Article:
Inclusive Conservation Initiative (ICI)

Inclusive Conservation Initiative (ICI)

Recently ‘Global Environment Facility (GEF)’ and Conservation International have released report on ‘Inclusive Conservation Initiatives’ (ICI).

Key points of report:

  • Indigenous peoples account for 40% of the terrestrial protected area and 37% of the ecologically intact land area.
  • Land management by indigenous peoples has equal or greater success in reducing deforestation than government efforts.
  • Less than 1% of climate change mitigation and adaptation funding goes to Indigenous and local communities (IPLC).
  • In the COP-26 of UNFCCC held in the year 2021, a funding of US$ 1.7 billion was resolved for IPLC. Only 7 percent of this has reached the IPLC directly.

Inclusive Conservation Initiative (ICI)

It was supported by GEF in 2022. Its objective is to support high biodiversity landscapes, marine landscapes and territorial areas and non-replaceable ecosystems to ensure and enhance their management by IPLC.

Four major components:

  • local action to deliver environmental benefits on a global scale,
  • Capacity Building of Global IPLC,
  • IPLC’s leadership in international environmental policy, and
  • Inclusive conservation knowledge for action.

Other initiatives for inclusive conservation:

The Global Biodiversity Framework Fund proposed by the GEF has been established.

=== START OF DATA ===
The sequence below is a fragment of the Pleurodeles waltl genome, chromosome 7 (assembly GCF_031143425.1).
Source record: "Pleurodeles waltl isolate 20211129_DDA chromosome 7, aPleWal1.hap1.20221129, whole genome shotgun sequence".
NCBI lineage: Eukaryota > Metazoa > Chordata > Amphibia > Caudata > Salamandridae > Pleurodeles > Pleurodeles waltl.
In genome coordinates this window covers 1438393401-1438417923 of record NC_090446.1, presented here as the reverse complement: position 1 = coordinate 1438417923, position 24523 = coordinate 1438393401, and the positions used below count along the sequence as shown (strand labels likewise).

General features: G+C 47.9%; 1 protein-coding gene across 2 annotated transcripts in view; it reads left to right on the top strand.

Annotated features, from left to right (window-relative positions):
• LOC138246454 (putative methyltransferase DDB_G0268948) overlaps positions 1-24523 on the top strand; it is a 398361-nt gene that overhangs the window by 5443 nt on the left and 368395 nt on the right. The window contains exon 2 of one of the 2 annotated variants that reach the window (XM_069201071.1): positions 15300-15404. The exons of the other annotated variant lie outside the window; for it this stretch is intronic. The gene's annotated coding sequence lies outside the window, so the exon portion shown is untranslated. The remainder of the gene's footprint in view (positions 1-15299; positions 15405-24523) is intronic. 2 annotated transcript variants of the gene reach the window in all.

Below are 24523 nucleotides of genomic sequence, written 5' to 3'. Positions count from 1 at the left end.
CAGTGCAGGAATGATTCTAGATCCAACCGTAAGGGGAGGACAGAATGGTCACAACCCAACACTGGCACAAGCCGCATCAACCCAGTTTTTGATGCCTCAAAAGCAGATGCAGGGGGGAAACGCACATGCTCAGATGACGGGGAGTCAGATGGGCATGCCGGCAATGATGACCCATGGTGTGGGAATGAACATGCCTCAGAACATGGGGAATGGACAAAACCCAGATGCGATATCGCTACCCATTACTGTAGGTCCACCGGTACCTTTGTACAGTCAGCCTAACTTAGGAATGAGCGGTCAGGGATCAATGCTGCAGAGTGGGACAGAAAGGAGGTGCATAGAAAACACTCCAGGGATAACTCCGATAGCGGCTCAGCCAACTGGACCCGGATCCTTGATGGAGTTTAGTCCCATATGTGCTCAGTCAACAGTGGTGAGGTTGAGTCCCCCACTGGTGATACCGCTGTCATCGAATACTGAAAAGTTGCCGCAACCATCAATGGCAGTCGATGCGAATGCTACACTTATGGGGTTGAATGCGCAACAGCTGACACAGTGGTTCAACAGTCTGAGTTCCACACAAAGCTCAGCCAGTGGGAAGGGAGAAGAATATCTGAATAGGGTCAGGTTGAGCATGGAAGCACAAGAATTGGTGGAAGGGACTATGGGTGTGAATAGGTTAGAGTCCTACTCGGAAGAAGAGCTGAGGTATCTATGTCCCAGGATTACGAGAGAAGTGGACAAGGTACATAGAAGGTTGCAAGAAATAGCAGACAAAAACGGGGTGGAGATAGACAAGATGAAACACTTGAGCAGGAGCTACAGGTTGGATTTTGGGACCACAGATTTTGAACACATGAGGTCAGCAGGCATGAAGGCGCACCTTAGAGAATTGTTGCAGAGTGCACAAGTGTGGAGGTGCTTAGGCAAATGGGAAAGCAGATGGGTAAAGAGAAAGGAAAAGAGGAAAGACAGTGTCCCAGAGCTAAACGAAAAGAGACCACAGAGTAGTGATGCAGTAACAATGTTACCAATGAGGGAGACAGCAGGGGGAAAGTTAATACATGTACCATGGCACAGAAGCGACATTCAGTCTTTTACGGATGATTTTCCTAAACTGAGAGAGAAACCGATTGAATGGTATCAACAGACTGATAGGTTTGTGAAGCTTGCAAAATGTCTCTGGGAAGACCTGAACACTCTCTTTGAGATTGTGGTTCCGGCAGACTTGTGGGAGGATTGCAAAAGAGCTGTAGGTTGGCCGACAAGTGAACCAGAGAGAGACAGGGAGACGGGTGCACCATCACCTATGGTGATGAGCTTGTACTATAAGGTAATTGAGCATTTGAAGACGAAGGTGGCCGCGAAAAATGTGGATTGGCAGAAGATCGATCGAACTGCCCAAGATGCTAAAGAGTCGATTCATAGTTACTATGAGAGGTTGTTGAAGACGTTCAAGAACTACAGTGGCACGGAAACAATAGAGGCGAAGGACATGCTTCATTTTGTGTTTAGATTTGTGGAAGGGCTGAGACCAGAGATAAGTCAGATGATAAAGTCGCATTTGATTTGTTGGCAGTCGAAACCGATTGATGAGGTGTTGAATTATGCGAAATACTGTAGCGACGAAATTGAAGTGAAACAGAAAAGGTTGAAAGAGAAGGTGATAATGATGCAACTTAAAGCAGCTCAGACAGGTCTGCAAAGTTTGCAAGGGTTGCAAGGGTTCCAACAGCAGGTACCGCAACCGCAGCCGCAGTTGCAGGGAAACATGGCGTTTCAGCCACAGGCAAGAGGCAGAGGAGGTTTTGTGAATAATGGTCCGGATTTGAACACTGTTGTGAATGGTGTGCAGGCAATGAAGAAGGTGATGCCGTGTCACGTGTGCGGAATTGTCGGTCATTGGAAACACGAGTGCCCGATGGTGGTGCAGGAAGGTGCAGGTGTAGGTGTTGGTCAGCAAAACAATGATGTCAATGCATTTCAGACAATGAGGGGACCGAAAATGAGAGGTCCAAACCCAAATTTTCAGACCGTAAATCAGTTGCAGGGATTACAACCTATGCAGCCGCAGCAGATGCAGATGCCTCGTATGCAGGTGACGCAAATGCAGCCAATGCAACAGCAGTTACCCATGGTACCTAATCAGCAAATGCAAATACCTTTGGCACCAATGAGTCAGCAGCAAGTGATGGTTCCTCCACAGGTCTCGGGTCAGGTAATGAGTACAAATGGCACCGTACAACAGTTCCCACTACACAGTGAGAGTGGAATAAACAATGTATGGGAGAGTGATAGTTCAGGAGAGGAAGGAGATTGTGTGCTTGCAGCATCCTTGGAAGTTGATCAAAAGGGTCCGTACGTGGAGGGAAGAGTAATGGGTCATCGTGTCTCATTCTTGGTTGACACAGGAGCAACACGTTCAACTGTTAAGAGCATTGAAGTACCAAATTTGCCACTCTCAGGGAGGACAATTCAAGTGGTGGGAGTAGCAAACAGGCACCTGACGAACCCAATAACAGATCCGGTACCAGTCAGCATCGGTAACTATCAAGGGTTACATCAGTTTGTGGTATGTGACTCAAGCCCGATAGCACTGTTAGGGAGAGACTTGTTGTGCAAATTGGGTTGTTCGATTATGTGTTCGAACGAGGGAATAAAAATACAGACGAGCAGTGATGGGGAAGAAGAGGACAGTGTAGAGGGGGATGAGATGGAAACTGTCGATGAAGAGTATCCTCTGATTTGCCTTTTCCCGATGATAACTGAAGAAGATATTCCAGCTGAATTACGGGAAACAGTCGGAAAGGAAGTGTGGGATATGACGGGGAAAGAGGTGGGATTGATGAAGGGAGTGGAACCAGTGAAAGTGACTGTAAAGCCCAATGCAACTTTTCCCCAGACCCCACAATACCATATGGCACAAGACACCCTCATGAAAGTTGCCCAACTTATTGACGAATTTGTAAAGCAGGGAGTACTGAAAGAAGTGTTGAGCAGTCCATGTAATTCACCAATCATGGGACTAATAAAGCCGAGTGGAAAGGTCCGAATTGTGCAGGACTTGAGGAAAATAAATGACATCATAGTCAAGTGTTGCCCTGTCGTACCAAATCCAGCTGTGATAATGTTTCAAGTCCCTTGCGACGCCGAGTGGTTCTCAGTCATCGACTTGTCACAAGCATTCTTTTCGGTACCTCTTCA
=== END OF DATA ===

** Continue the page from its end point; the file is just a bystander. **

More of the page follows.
Initiatives of India:

  • The Community Reserve has been established and the Sacred Grove has been recognized under the Wildlife (Protection) Act, 2002.
  • The forest rights of the forest dwellers have been recognized under the Forest Rights Act, 2006.
  • Conservation International is a non-profit organization based in Virginia, USA. It works to protect nature.
  • It has laid down some stringent criteria for conferring the status of Biodiversity Hotspot.

Global Environment Facility (GEF):

  • It was established at the Rio Earth Summit in 1992, with its headquarters in Washington, D.C. (in the United States).
  • It is a financial mechanism dedicated to combating biodiversity loss, climate change, pollution and the adverse effects on the health of land and oceans.
  • It serves as the financial mechanism for 5 conventions – the Convention on Biological Diversity (CBD), the UNFCCC, the Stockholm Convention on Persistent Organic Pollutants, the United Nations Convention to Combat Desertification (UNCCD) and the Minamata Convention on Mercury.
  • At present it has 185 member countries, and India is also a member of it.            

Source – Down To Earth

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